19

In this particular case R. Lau was upholding the UOR’s ruling. The latter’s ruling (viewable here) was based on Rema (EH 154:21), citing earlier authorities, who permits to withhold any aid to a “sarvan” (one refusing to grant a get) including circumcising or burying his children. Upon this precedent the UOR ruled that preventing the mother’s burial is ...


14

On chabad.org it says the following: On the way out of the cemetery, it is customary to pull out some grass, throw it back over the shoulder, and recite the passage below. This symbolizes the Resurrection of the Dead in the era of Moshiach, when the body will awaken and return from the dust of the earth, as it is written, "And may they blossom out ...


14

You asked: Is this a Jewish minhag? If so, what is the source for it? Yes. it is mentioned in the Kitzur Shulchan Aruch 199:10 - סימן קצט - דין הקבורה ובית הקברות "The custom - when leaving a cemetery - is to pluck some grass and throw it behind one's back, and say זָכוּר כִּי עָפָר אֲנָחְנוּ - remember that we are dust." You asked: What does it mean? ...


14

There is a Jewish practice to tear one's clothes when in mourning. In recent times, it has become common for non-Orthodox Jews to tear a black ribbon pinned to their clothes rather than the clothes themselves in order to avoid damaging an article of clothing. I am not sure whether using the ribbon satisfactorily fulfills the obligation according to the ...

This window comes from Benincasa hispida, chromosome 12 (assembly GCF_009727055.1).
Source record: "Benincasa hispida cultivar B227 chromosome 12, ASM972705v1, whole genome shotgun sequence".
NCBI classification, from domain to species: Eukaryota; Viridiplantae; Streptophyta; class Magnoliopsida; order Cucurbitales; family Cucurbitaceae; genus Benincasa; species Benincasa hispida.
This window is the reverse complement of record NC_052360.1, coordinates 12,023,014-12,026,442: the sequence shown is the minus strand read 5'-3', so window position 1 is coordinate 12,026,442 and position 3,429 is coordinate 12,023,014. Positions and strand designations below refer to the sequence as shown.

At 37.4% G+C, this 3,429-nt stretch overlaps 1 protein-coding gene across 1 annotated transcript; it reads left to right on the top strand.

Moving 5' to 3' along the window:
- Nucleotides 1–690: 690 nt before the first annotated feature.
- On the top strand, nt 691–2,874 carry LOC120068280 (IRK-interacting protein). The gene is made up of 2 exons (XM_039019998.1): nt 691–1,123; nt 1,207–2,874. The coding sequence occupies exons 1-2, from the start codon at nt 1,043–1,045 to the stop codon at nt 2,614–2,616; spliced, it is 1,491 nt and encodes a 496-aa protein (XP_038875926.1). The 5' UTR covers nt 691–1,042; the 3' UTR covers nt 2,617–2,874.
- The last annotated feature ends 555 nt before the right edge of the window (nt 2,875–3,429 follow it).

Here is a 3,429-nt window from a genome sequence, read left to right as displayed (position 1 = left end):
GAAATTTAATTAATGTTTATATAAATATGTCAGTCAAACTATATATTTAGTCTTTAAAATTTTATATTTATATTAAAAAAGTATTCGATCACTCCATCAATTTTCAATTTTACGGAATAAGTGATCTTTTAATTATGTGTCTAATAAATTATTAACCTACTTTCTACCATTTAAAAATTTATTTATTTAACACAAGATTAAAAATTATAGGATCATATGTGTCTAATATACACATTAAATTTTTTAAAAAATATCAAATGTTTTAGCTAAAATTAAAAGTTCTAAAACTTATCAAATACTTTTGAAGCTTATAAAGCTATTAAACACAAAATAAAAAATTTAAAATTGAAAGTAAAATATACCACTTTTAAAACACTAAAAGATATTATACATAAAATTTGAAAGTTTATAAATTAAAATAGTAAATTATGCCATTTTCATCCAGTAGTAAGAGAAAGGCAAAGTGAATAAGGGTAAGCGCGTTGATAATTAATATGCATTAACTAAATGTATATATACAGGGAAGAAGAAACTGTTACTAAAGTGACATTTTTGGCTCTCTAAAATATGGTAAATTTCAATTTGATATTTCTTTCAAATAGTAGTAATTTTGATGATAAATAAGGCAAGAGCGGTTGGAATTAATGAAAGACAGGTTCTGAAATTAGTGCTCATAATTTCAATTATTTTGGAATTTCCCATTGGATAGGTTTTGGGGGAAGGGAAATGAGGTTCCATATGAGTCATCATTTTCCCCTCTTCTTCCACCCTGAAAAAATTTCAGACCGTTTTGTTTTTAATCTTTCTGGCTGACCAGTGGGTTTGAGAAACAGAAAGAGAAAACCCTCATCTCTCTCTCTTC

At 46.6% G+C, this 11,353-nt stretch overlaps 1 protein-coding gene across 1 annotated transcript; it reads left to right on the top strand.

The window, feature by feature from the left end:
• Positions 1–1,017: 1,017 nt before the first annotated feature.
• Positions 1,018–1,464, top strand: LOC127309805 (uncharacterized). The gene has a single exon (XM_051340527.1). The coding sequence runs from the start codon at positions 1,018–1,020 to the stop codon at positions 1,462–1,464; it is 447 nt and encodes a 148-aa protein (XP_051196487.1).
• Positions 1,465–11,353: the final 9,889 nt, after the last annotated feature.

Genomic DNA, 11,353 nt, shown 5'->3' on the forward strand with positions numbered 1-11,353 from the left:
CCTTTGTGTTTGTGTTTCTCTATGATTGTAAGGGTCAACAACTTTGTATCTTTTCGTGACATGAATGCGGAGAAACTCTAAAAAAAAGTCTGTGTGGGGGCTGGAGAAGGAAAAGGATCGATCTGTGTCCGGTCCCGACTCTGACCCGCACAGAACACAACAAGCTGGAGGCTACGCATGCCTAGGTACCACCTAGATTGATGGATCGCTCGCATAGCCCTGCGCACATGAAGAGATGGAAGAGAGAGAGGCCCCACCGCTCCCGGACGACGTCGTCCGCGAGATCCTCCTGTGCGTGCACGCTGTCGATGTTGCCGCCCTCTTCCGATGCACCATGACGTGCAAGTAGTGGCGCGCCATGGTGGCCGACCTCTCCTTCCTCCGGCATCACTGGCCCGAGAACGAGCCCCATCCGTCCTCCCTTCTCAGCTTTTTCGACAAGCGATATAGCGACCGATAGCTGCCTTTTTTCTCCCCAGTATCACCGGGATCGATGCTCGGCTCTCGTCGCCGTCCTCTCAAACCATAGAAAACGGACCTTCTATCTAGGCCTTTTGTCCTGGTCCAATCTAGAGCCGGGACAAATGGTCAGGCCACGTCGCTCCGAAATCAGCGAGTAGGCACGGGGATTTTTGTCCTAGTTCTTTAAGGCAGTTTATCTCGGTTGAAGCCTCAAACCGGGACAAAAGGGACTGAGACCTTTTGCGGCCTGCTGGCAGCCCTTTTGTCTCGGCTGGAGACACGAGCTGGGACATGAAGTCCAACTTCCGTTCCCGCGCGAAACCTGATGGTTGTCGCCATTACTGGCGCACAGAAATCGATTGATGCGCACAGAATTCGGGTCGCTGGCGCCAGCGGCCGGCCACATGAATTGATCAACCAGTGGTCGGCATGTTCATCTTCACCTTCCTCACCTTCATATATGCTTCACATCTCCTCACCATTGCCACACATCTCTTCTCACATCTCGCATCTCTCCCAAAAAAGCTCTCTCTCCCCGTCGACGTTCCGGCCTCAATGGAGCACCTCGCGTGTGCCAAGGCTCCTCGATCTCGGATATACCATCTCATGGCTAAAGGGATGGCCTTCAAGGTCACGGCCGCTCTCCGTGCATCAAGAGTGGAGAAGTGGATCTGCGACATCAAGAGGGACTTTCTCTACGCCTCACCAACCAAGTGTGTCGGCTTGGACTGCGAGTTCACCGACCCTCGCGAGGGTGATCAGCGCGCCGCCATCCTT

12

See question #533 over here: Many contemporary Poskim rule that teeth that fall out or are extracted may simply be discarded and do not require burial or any other special treatment. There is no difference between adults and children or between baby teeth or permanent teeth. See Shu"t Mishneh Halachos Vol. 16 Siman 113 where he brings some opinions ...


12

This is a matter of dispute in the Mishna Oholos 2:2. Rabbi Eliezer says one quarter kav worth of ash does transmit impurity, whilst the Sages say it does not transmit impurity at all. Rambam (Hilchos Tumas Meis 3:9-10) rules like the Sages.


12

Although rabbinic literature has yet to discuss death on Mars, the issue of being wholly buried underground, and the various complications to that happening (e.g., state requirements for burial in a coffin, a corpse under water, a buried corpse with limbs above ground, etc.), have been discussed. My theoretical answer depends on the work of the Rambam, the ...


11

after the circumcision, the foreskin is buried (some prepare a dish with dirt in it to "bury" the foreskin immediately). Some bury it in earth that has a new tree planted in it as a symbolic connection but the operative point is respect and burial for the body part. cf Do surgically removed body parts require Kevurah? the comments on the question which ...